Results: Thirteen included studies were divided into 3 areas of impact: citation count, exposure or presence, and administrative impact. Those focusing on citation count (n=5) and exposure or presence (n=7) demonstrated positive impacts of IRs on institutions and researchers. One study focusing on administrative benefit demonstrated the utility of IRs in automated population of ORCID profiles.
    Conclusion: Based on the available literature, IRs appear to have a positive impact on citation count, exposure or presence, and administrative burden. To draw stronger conclusions, more and higher-quality studies are needed.
    DOI:  https://doi.org/10.5195/jmla.2020.856
  11. Health Info Libr J. 2020 Apr 06.
    Purnell M.
      BACKGROUND: Undertaking a training needs analysis (TNA) in a health library context can be a useful tool for gathering evidence that supports service redesign. This article focuses on the findings of a TNA survey undertaken at a health library in northern Australia.OBJECTIVES: The aim of this study was to discover the information and training needs of health department staff who work across six hospitals and numerous rural and remote clinics, with a focus on research project support.
    METHODS: An online survey was undertaken in August 2018 to gather data from departmental staff.
    RESULTS: There were 131 responses to the survey. Results indicated that a number of staff are either currently involved with or are intending to undertake a research project in the next year. The majority felt their searching skills were average or above average, but there are still those who struggle. Advanced Search Strategies was the most requested workshop to add to the current training programme and both in-person and virtual delivery are desirable.
    CONCLUSION: The results of this survey have been used to implement a number of changes to the library's educational services and the library's website has been updated.
    Keywords:  Australia; education and training; information needs analysis; libraries, hospital; research skills
    DOI:  https://doi.org/10.1111/hir.12303
  12. Int J Public Health. 2020 Apr 10.
    Alvarez-Galvez J, Salinas-Perez JA, Montagni I, Salvador-Carulla L.
      OBJECTIVES: This study aimed to identify which are the socio-demographic factors that can describe health information users' profiles in Europe and assess which are the factors distinguishing users and non-users and their association with the use of health-related online information.METHODS: Data from the Flash Eurobarometer No. 404 (2014) was analysed through a multilevel logistic regression model and a propensity score matching.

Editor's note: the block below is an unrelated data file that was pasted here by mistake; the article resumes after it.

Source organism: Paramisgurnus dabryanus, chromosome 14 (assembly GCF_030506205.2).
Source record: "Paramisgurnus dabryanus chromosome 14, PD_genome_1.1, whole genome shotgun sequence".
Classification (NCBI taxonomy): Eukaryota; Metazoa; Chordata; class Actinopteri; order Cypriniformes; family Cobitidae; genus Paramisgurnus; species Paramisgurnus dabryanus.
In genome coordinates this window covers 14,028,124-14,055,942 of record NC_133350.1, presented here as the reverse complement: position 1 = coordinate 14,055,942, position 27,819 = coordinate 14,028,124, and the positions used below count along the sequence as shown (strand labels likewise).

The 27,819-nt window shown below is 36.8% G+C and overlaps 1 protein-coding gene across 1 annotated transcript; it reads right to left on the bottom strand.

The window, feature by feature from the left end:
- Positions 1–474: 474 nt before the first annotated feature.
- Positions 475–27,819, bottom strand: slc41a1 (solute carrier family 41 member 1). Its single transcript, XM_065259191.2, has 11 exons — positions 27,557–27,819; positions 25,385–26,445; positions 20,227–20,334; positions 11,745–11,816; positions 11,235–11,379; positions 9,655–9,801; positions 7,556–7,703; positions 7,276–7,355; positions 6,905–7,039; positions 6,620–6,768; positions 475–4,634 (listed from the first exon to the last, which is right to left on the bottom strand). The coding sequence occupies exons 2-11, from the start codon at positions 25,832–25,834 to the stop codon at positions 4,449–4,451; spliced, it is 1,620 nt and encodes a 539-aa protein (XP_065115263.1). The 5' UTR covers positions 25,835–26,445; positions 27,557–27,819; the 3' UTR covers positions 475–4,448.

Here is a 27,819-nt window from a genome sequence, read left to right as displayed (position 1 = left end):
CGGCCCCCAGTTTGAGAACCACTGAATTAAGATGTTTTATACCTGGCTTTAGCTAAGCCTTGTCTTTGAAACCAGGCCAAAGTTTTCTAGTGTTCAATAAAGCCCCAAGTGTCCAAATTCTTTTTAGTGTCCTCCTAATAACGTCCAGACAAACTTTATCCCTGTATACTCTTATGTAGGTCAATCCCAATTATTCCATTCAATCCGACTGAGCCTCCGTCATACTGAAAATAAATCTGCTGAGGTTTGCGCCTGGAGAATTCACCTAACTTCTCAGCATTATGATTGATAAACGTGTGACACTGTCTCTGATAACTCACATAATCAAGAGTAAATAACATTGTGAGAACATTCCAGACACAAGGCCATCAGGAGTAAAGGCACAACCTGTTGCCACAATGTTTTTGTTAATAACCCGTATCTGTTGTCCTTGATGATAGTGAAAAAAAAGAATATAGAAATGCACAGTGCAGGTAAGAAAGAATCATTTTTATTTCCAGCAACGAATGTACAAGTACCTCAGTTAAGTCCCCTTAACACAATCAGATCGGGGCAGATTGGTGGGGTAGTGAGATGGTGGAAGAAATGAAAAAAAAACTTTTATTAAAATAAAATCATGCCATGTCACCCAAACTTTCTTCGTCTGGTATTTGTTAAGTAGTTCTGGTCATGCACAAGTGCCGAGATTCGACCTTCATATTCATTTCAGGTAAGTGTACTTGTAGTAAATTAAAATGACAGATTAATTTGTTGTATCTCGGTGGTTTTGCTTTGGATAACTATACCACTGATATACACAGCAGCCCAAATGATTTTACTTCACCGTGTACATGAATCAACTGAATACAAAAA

RESULTS: There were significant differences in the use of the Internet for health information according to gender, age, education, long-term illness and health-related knowledge. Thus, some digital divides persisted in the use of health information online. Results showed that a poor health status was associated with a higher use of the Internet for health purposes only for people having chronic conditions.
    CONCLUSIONS: Findings show a need to increase people's eHealth literacy, especially for males over 45 years old not suffering from a long-term illness. In order to limit the misuse of poor or untrustworthy health information that might contribute to higher health disparities, special interest should be focused on population socio-demographic characteristics.
    Keywords:  Digital divide; Europe; Health information; Internet; eHealth literacy
    DOI:  https://doi.org/10.1007/s00038-020-01363-w
  13. JMIR Public Health Surveill. 2020 Apr 09. 6(2): e18444
    Cuan-Baltazar JY, Muñoz-Perez MJ, Robledo-Vega C, Pérez-Zepeda MF, Soto-Vega E.
      BACKGROUND: The internet has become an important source of health information for users worldwide. The novel coronavirus caused a pandemic search for information with broad dissemination of false or misleading health information.OBJECTIVE: The aim of this study was to evaluate the quality and readability of online information about the coronavirus disease (COVID-19), which was a trending topic on the internet, using validated instruments and relating the quality of information to its readability.
    METHODS: The search was based on the term "Wuhan Coronavirus" on the Google website (February 6, 2020). At the search time, the terms "COVID-19" or "SARS-CoV-2" (severe acute respiratory syndrome coronavirus 2) did not exist. Critical analysis was performed on the first 110 hits using the Health on the Net Foundation Code of Conduct (HONcode), the Journal of the American Medical Association (JAMA) benchmark, the DISCERN instrument, and Google ranking.
    RESULTS: The first 110 websites were critically analyzed, and only 1.8% (n=2) of the websites had the HONcode seal. The JAMA benchmark showed that 39.1% (n=43) of the websites did not have any of the categories required by this tool, and only 10.0% (11/110) of the websites had the four quality criteria required by JAMA. The DISCERN score showed that 70.0% (n=77) of the websites were evaluated as having a low score and none were rated as having a high score.